The Falling

| March 14, 2008 | 0 Comments

At what point do the means affect your perception of the end? How long can anyone ignore apparent distractions and allow for any return on your viewing investment? I quickly began to ask myself these questions as I viewed The Falling, being released in April by Echelon Studios. The story follows police officer Grayson Reed, played by Scott Gabelein, as he struggles to come to terms with the eternal question: Why do bad things happen to good people?
Writer/Director Nicholas Gyeney poses a daring story of pre-heavenly warfare threatening earth as Satan arrives to smash our last thread of faith. Quickly a fellowship of angels and demon minions standoff as they bargain for Grayson’s allegiance. Grayson must decide to either accept his responsibilities as the angel-appointed, last presence of faith, or deny the idea that God is in control of both good and evil.
I confess now that my opening questions began to develop early on. Gyeney seems to stumble upon what has been a long-debated theology of ethics and metaphysics. Some scholars argue that evil exists in our world because God doesn’t have complete control over Satan, but rather they are constantly at battle, at least in a spiritual sense and therefore Satan often causes bad things to happen.
This spiritual struggle and its directly biblical themes seem foundational to Gyeney’s story, but the film and DVD commentary give little, if any, credit to the notion, not to mention Gyeney allows a priest to repeatedly say “Revelations” when the book of the Bible is clearly labeled as “Revelation.” Gyeney made little, if any, reference to anything actually in the Bible, and instead works off of a lost work that explains the prophecy coming to life in his story, which affects his credibility.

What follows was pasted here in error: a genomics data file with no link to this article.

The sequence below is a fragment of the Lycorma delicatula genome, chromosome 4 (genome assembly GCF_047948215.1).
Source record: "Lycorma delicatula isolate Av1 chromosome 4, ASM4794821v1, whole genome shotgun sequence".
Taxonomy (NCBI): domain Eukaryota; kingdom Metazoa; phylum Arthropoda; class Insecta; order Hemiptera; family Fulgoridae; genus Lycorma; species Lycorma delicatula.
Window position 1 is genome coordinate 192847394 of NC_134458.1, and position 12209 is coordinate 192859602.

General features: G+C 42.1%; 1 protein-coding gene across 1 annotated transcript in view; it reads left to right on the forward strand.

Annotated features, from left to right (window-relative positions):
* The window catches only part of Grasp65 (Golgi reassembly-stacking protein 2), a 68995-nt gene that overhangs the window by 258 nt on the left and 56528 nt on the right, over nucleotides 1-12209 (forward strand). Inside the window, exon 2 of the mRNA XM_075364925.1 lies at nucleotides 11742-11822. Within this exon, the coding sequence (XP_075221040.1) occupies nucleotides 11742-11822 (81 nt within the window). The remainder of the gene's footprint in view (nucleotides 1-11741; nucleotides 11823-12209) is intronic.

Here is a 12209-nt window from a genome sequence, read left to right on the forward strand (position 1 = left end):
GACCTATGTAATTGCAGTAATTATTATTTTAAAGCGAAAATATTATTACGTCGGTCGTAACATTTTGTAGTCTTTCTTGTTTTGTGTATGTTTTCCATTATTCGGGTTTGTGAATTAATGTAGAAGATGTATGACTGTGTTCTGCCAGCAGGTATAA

My questions started to distract me from the film, and slowly the value of the production and overall flow of the story began to answer my questions. The point at which the means can affect perception can come swiftly and to ignore such glaring distractions is futile.
Most glaringly, Gyeney spread himself far too thin. He confessed in the commentary to control of the cinematography, and on top of writing and directing, he is credited as a grip, a gaffer and a handful of other post-production jobs. As a result, the script was lean and lacked the urgency that should come easily with the subject matter, and less-than-experienced actors were left to fend for themselves and consequently just rubbed their faces and spoke monotonously. The ADR, dialogue that is re-recorded and sunk to picture in post, had an inconsistent mix and scenes dragged.
To his credit, Gyeney made the best use of his limited budget, but the work clearly suffered from the lack of it. Gyeney also did all the basic things well enough to avoid adding more distraction. His fight sequences were tight and well choreographed and he managed to still keep up an interest in how his story was going to end. Perhaps his best decision was to cast Donovan Marley as Father McQueen, a local priest enlisted by the Five Angels to influence Grayson and help with the fight against Satan. His tone and delivery shined amidst an otherwise serviceable cast.
I had a difficult time with distractions that pulled me out of the story, but those who can overlook these diversions should be entertained as The Falling forces you to wonder who is really in control of your existence.
The DVD is available for early purchase at echelonstudios.us, along with the rest of their catalog, and scheduled for full release April 29th, 2008.

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